But every time I hear it, the sense of isolation returns.
I’ve talked to other vets about this, and I was surprised to find pretty broad agreement. Some of it’s impostor syndrome, the feeling that we’re unworthy of the praise, that if they truly knew who we were and what we’ve done, they’d use other words to describe us. But most agreed that the label closes the conversation, imposes an expectation of behavior that chills our actual personalities. Heroes don’t break down, don’t get drunk, don’t lose their shit in a subway car because it’s too crowded to be able to find a space to stand with their back against the wall.
They never asked for this. They don’t want to be heroes.
I don’t either.
When I look back at what I’ve done on deployment, there’s good and bad. There are shining moments of bravery and agile thinking, times where I can no shit look at a snapshot in time and say, “I saved that person’s life.” They are great moments, and they are always accompanied by a helpful dollop of impostor syndrome, so bad that it’s an out of body experience, with me observing some other guy who did this great thing, because it couldn’t possibly be me.
But there are plenty of other times where cowardice moved me in ways that still make me shudder, or when lapses in judgment colored my thinking to an extent that still chills me. Those are also out of body experiences, not because I can’t believe that it was me, but because I don’t want to.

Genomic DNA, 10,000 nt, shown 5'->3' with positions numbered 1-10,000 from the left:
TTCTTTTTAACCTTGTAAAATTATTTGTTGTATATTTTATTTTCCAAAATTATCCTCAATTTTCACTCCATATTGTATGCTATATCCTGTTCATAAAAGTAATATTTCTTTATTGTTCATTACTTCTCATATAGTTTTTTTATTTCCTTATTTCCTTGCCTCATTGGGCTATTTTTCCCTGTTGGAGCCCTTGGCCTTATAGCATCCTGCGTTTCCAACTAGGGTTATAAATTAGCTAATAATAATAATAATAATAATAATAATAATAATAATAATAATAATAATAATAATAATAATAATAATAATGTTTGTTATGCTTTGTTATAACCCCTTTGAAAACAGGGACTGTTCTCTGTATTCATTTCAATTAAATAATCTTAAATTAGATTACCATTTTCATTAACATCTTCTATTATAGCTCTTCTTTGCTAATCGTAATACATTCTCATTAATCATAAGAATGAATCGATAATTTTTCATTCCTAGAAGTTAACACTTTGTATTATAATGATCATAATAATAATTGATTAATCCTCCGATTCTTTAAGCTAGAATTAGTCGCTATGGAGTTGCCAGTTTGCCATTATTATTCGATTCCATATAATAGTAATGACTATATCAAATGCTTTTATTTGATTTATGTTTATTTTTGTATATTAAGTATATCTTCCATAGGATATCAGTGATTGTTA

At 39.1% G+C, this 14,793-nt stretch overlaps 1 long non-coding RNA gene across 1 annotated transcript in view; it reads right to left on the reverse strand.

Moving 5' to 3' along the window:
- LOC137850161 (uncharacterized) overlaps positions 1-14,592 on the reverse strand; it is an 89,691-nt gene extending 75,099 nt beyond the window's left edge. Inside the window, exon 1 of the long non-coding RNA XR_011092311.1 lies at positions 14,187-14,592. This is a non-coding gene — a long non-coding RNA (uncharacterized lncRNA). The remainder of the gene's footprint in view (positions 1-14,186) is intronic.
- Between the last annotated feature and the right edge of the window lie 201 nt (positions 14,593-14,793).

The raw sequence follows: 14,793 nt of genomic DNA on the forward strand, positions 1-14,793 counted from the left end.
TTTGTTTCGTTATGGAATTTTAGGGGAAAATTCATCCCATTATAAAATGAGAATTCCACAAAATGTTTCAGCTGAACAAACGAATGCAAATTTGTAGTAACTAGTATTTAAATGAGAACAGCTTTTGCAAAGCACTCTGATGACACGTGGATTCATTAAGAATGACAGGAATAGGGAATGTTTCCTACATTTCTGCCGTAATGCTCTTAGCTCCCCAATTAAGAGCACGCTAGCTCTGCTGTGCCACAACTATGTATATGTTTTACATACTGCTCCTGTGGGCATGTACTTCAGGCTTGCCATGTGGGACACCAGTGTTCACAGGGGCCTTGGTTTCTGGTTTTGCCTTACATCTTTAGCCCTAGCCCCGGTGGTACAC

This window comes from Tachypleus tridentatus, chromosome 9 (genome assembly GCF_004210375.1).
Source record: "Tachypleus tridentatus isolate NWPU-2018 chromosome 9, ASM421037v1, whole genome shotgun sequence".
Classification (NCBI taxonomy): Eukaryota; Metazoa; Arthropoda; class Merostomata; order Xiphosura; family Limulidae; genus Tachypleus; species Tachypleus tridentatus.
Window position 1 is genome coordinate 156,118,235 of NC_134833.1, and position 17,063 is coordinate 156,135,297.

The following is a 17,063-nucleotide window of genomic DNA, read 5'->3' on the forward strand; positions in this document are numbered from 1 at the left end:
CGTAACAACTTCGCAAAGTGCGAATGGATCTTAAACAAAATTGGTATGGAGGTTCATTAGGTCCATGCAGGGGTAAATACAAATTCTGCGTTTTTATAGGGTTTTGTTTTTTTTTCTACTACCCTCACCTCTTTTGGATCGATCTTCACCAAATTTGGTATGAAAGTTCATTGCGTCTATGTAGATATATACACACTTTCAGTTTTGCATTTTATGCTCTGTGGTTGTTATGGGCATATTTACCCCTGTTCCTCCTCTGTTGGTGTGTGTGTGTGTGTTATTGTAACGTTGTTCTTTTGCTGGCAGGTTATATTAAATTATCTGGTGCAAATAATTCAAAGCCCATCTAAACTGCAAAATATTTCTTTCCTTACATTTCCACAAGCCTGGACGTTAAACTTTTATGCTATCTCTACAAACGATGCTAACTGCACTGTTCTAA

And that’s the thing I realized: That heroism is in the act, not the person. We are ordinary people striving to do extraordinary things, and sometimes, rarely, we do.
Take my rank, for example. I’m a Lieutenant, or O-3. That’s a maritime rank. In the land or air service, I would be a Captain. But when people say that “I” am a Lieutenant, that’s not accurate. I hold a Lieutenant’s commission at the pleasure of the President. I hold it for as long as he deems I deserve to, and so long as there are jobs in the service at that level. It would be more accurate to say that I am not a Lieutenant, I am a person doing a Lieutenant’s job. If I am fortunate enough to be promoted to Lieutenant Commander, I will take a job at that rank. If there are no O-4 billets, I will be thanked for my service and sent home. My rank isn’t mine. It doesn’t stay with me. It’s a job title. It belongs to the service, and ultimately to all of you.
Heroism is borrowed from the people around us. They create the extraordinary circumstances that allow us ordinary folks to occasionally reach up and touch the stars.
No company grade officer worth his salt makes it to O-2 without knowing the story of Dick Winters by heart. I won’t recite the laundry list of accolades piled up by that amazing man. Ambrose and Spielberg did it better than I ever could. But I’m continually struck by perhaps his most famous quote:
I treasure my remark to my grandson who asked, “Grandpa, were you a hero in the war?” Grandpa said, “No… but I served in a company of heroes.”
And I think that, if I had been there to hear Winters say it, I would have noticed him putting emphasis on the word “company.”
I’ve done some things I’m proud of, and some things I’m not. Sadly, I’ve got more of the later than the former, but I think that might just be what it means to be human. To borrow a page from Douglas Adams, I’m just this guy, you know?
But I’m no hero.
And this 9/11, I’d ask that you remember that when you deal with veterans.
Getting to know people takes time. Getting to know people takes work. People are messy. We’re complicated. We defy expectations, labels. We amaze and disappoint. We’re an unanswered question. You have to sit with the discomfort of not knowing what to expect from us until the long hours or months or years go in until you begin to.
But if you’d honor who we are, what we’ve done, try.